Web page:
2018 Annual Meeting

About Georgetown

Georgetown has been the site of human habitation since at least 9,000 BC, and possibly considerably before that.  The earliest known inhabitants of the county, during the late Pleistocene (Ice Age), can be linked to the Clovis culture, a Paleo-Indian culture characterized by the manufacture of distinctive “Clovis points”. Archeological dig sites showing a much greater evidence of Archaic period inhabitants have been found in burned rock middens at several sites along the San Gabriel that are now inundated by Granger Lake and at the confluence of the North and South San Gabriel Rivers in Georgetown.

Georgetown is home to five endangered species. Two are songbirds protected by the Balcones Canyonlands Preserve in Travis and Williamson Counties. Invertebrate species found only in Williamson County live in the cave-like fissures on the west side of Georgetown. Karst topography is the name for the honeycomb-type limestone formations (including caves, sinkholes, and fissures) that are typical in the county’s limestone geology west of I-35.

Georgetown is located on the northeastern edge of Texas Hill Country. Portions of Georgetown are located on either side of the Balcones Escarpment,[21] a fault line in which the areas roughly east of IH-35 are flat and characterized by having black, fertile soils of the Blackland Prairie, and the west side of the escarpment which consists mostly of hilly, karst-like terrain with little topsoil and higher elevations and which is part of the Texas Hill Country. The North and Middle Forks of the San Gabriel River both run through the city, providing over 30 miles of hike and bike trails, several parks, and recreation for both residents and visitors.

Call for Proposals

Join us for our Texas Master Naturalist Program Annual Meeting to gather, learn and celebrate our 20th Anniversary. This year’s event will kick off Friday October 26th and run through the weekend to October 28th, and is being hosted at the Sheraton Georgetown Hotel and Conference Center.

As a workshop presenter, you would have the opportunity to inform and train TMN members from across the state on various natural resource topics providing more in-depth information than their initial core training and curriculum. You are also encouraged to make this an opportunity to enlist and train our program volunteers to assist you, your program, and your work as part of their annual volunteer service commitment.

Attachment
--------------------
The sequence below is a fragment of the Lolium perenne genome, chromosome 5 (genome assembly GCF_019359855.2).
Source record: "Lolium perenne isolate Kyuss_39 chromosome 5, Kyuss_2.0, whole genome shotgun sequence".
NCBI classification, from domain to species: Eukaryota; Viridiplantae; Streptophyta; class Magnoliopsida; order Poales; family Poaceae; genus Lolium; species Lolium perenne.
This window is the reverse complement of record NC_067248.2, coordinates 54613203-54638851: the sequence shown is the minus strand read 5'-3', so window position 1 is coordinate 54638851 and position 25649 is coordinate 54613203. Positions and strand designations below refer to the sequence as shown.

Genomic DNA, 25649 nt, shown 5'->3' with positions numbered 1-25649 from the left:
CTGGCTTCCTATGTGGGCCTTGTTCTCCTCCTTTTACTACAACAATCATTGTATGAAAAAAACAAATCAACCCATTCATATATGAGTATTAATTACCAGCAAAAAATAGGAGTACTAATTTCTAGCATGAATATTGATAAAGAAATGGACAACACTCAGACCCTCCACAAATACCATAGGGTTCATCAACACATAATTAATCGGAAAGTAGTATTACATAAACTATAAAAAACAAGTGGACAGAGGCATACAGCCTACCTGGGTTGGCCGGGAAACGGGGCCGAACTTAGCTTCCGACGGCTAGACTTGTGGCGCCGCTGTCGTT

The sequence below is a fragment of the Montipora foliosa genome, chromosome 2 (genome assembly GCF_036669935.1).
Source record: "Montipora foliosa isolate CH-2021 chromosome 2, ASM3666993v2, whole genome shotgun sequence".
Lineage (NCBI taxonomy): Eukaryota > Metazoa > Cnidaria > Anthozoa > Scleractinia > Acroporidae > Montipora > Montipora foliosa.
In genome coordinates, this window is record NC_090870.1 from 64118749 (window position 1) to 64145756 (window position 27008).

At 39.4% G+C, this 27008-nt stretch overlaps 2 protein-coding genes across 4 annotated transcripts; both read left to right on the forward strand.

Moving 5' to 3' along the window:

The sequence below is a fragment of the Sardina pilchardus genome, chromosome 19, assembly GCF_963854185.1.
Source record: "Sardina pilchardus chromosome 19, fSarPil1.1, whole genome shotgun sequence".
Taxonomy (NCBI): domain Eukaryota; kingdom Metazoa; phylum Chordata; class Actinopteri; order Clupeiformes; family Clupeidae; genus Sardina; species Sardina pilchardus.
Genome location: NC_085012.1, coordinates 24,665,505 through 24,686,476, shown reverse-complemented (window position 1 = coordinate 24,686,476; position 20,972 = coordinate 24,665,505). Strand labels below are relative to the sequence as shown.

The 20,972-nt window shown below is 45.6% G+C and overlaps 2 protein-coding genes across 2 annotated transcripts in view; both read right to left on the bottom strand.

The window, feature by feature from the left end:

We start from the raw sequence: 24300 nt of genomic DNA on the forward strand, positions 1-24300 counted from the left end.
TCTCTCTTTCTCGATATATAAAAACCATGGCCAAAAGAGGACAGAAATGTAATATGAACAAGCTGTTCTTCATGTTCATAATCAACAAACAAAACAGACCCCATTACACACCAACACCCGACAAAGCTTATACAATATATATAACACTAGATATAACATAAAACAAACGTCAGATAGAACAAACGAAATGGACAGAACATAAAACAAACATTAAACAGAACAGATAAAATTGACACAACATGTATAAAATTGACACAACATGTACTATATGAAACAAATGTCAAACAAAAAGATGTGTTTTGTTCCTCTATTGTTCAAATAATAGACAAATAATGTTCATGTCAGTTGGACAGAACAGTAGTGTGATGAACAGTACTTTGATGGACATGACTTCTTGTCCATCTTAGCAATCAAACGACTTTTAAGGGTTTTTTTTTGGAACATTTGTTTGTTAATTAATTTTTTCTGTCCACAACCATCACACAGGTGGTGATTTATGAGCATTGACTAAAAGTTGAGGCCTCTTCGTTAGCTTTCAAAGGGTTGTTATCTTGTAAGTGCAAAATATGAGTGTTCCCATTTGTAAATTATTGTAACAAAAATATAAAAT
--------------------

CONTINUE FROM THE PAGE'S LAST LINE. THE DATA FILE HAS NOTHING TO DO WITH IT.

Additional information and the full Proposals RFP can be downloaded here: Call for Proposals 2018

The deadline for submissions is April 30th. Any additional questions about submissions for presentations, the Annual Meeting or the TMN Program can be directed to Mary Pearl Meuth – mpmeuth@tamu.edu

Sponsorship Request

We are gearing up to celebrate all of our volunteers and chapters successes at a bigger than ever celebration at our Annual Meeting later this fall. To make our event a success, we are seeking sponsorships from partners, chapters and organizations. Sponsorships allow us to reduce the registration cost for each TMN volunteer attending and provide the best services while on site. And like I said – this year’s event is going to be BIG!

The Texas Master Naturalist Annual Meeting typically draws in around 500-550 attendees, including not only TMN volunteers, but also partnering organizations, the public and those who want to learn more about our programs impact! Sponsorship will be given attention throughout the meeting with printed banners, flyers, agendas and on rolling screens throughout the space. Sponsors will also have the opportunity to get a table reserved during our Annual Meeting awards dinner with signage showing their support for the statewide program. Additional information about sponsoring the event and those things included with each sponsorship level can be found here: Sponsors for 2018 TMN Annual Meeting

Sponsors may make a general contribution to support and sponsor the TMN Annual Meeting as a whole at any of the following levels:

Friend -$150

› Posted in agenda booklet and on rotating slideshow
› Recognition given during awards ceremony

Ecologist -$300

› Posted in agenda booklet and on rotating slideshow
› Posted in conference hallway signs
› Recognition given during awards ceremony

Steward - $500

› Posted in agenda booklet and on rotating slideshow
› Posted in banquet room signs and conference hallway signs
› Posted as host for one conference seminar room
› Recognition given during awards ceremony

Conservationist - $1,000

› Posted in agenda booklet and on rotating slideshow
› Posted in banquet room signs and conference hallway signs
› Recognition given during awards ceremony
› Reserved table at Annual Meeting awards dinner
› Inclusion of collateral materials in attendee “goodie bags” (450 bags).

Naturalist -$5,000

› All recognition as given above
› Vendor table given without charge upon request
› 2 Reserved tables at Annual Meeting awards dinner

Information from the 2017 Annual Meeting can be found in the Past Meeting Archives, linked below:

View Past Meetings

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